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Saving the Environment While Damaging Our Health

Compact Fluorescent LampsThe problem lies in the fact that CFLs are substantially smaller and more fragile in comparison – oh yes, and there is a poisonous substance also contained within the bulb.Compact Fluorescent  LampsGlobal warming is coming at us fast, and we’re partly the cause of it. All our excessive “needs” have to be met, and so the amount of greenhouse gas emissions increases. But there are measures that organizations all over the globe are taking to delay – if not prevent – the ultimate result. One of these measures is to replace our regular light bulbs with curly bulbs, or “compact fluorescent lamps” (CFLs). CFLs last longer than regular bulbs and use less energy, thus reducing the amounts of electricity we use and the amounts of waste we produce.

So how do CFLs work in comparison to incandescent light bulbs? The main difference is the use of heat energy. We get light when the filament inside incandescent bulbs heat up until it is white-hot, so a lot of energy is needed to produce the light-emitting heat. CFLs on the other hand give off light because of the reaction between the gases in the bulb and electricity – therefore, not as much energy is needed, since the light is based on a chemical reaction. In a nutshell, incandescent light bulbs consume 75% more energy than CFLs, while CFLs last eight times longer than an incandescent – so we save energy and money.

What seems to be the problem then? The use of CFLs is a great threat to our safety. CFLs are miniature versions of the large lights that have always been used in warehouses and office buildings. The problem lies in the fact that CFLs are substantially smaller and more fragile in comparison – oh yes, and there is a poisonous substance also contained within the bulb. There is mercury content in CFLs, and it could be released when the bulb breaks – as most bulbs eventually tend to do. When a bulb breaks, especially in a household, there are serious side effects resulting from exposure.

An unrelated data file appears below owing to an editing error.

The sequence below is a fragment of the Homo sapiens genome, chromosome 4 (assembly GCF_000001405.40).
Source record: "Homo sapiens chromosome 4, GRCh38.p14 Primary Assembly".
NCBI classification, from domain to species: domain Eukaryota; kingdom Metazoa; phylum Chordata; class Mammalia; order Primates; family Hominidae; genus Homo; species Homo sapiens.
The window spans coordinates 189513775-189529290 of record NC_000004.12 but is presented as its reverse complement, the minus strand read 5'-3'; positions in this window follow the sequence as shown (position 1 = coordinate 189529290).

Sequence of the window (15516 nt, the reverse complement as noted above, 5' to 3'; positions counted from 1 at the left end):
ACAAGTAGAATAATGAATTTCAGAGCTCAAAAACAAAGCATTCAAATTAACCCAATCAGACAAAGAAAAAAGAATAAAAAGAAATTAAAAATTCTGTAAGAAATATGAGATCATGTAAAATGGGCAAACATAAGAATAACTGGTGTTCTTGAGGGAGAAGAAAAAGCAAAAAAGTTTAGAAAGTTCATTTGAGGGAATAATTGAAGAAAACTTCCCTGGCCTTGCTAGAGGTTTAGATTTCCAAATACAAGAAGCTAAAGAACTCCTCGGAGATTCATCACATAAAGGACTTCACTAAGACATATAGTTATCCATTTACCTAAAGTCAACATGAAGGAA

Not only are we subjecting ourselves to possible mercury poisoning, but CFLs also give off ultra-violet radiation. According to Britain’s Health Protection Agency, exposure to the amount of UV radiation from a CFL is equivalent to exposing our bare skin to UV radiation outside on a hot summer day. Whenever in close proximity to the bulb, we are more susceptible to exposure; but even in another room in the building, the electromagnetic signal travels through the wall along the electric wiring into other rooms, making it inescapable.
These concerns have prompted Canada to look into the situation as well. Health Canada’s director of Consumer and Clinical Radiation Protection Robert Bradley said in an interview that researchers will test whether the bulbs emit any UV rays and, if so, how intense they are.

The central person petitioning the bulbs to Health Canada is Dr. Magda Havas, an Environmental and Resource Studies PhD at Trent University in Canada. Havas’ research into CFLs included various methods to test the power of radiation given off by the bulbs. If there aren’t any other electromagnetic sources, CFLs, or computers interfering with an AM radio system, you can find out which CFL emits more radiation. The closer to the radio that the CFL gets, the more the noise increases; that indicates a large amount of electromagnetic waves being emitted. Incandescent bulbs make little or no effect on the radio.

To top it all off, CFLs cause numerous health effects: many people all over the US, Britain, and Canada have reported severe symptoms of rashes, headaches, and insomnia whenever in the presence of a CFL. The side effects can vary in severity, but results could include lost jobs, isolation, and other health problems offset by the original CFL symptoms. While some doctors choose not to address the sickness as being offset by CFLs, others have noticed similar effects among their patients. The doctors who do have suspicions about the CFLs have noted the differences in their patients after the recommendation of switching back to incandescent bulbs. If someone insists on using CFLs, then they shouldn’t be exposed to it for more than an hour a day.